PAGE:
Ofcom has confirmed new rules to prevent consumers being harassed by repeat silent calls.
Where consumers have complained to Ofcom about silent calls – and told us how often they are receiving these calls – over 70% say that they have received two or more calls in a day from the same company. These silent calls were often over a period of days or even weeks.
Ofcom believes that this is mainly due to technology used by call centre operators to detect answer machines. This can mistake a ‘live’ consumer for an answering machine and cut off the call without the person hearing anything, resulting in a silent call.
Silent calls can cause significant distress to consumers which can be made worse by receiving these calls repeatedly, leading to some people believing they are being specifically targeted.
The new rules will prevent a company using answer machine detection equipment more than once a day, unless a call centre agent is on hand to answer the call. This would mean that consumers currently worst affected should no longer receive repeat silent calls over the course of a day. The new rules will come into force on 1 February 2011.
Ofcom received around 6,600 complaints about silent and abandoned calls in 2009 and already in 2010 Ofcom has received over 6,800 complaints. Ofcom will continue to monitor complaints about silent and abandoned calls and expects to see an overall reduction in harm as providers stop these practices.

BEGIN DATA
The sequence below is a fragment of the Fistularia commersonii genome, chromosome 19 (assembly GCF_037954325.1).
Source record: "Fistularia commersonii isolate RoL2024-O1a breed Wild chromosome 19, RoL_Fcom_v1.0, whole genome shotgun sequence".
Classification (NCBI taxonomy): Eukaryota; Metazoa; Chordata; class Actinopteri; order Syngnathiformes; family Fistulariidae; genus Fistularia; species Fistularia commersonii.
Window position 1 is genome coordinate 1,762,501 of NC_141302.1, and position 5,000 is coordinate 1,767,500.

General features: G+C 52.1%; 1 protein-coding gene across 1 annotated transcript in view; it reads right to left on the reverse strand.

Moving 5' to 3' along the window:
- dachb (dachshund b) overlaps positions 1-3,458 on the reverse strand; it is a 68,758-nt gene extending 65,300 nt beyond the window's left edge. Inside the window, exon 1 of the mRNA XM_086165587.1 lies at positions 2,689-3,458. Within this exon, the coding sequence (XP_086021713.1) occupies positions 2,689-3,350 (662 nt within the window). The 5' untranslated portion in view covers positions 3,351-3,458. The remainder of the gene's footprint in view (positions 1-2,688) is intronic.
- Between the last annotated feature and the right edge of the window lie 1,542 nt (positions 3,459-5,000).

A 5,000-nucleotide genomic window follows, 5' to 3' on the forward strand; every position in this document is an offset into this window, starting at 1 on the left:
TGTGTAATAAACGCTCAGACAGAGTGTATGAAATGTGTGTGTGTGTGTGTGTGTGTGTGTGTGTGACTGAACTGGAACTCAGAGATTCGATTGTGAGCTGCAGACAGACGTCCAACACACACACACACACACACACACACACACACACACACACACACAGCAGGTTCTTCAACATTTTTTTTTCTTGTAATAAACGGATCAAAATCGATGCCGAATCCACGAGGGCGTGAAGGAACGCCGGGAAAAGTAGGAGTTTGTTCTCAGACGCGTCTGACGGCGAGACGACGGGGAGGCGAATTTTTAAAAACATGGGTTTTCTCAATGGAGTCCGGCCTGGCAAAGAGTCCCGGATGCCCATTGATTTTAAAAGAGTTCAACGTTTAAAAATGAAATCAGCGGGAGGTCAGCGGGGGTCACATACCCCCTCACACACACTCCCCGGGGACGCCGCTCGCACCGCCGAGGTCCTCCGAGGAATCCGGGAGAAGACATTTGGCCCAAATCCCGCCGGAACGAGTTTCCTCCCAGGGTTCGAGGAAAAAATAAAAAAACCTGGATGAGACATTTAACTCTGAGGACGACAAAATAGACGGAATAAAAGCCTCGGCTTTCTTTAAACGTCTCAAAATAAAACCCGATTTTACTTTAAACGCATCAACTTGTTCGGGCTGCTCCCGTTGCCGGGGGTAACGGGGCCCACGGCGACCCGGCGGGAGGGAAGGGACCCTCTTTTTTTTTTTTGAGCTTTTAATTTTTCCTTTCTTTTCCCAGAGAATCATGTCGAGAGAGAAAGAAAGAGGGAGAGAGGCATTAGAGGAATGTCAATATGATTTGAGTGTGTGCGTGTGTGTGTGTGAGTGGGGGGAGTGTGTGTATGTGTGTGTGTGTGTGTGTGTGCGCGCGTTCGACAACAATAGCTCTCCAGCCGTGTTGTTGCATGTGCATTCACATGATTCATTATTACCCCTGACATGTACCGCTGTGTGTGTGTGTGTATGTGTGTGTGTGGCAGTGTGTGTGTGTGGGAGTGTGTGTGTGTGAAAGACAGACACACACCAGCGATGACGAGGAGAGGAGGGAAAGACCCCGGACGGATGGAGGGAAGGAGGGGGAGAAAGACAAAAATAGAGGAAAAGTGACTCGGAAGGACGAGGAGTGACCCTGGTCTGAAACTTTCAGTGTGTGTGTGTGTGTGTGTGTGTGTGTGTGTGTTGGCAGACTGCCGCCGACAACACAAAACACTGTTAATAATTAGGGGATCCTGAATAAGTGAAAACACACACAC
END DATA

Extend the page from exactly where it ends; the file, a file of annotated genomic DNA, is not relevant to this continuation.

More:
Last week, Parliament approved an increase in the financial penalty available to Ofcom to use to combat silent and abandoned calls, from £50,000 to £2 million.
Ofcom has previously fined nine companies for making silent and abandoned calls and fined one company the then maximum £50,000. Ofcom intends to use the full extent of the new financial penalty where appropriate.
Ofcom will continue with its programme of enforcement and will take action against companies found to be in breach of the rules.
Ofcom Chief Executive, Ed Richards said: “Silent and abandoned calls can cause significant consumer harm. By tackling repeat silent calls, backed by firm enforcement action and a strong financial deterrent, Ofcom expects to see an overall reduction in harm as providers stop these practices.”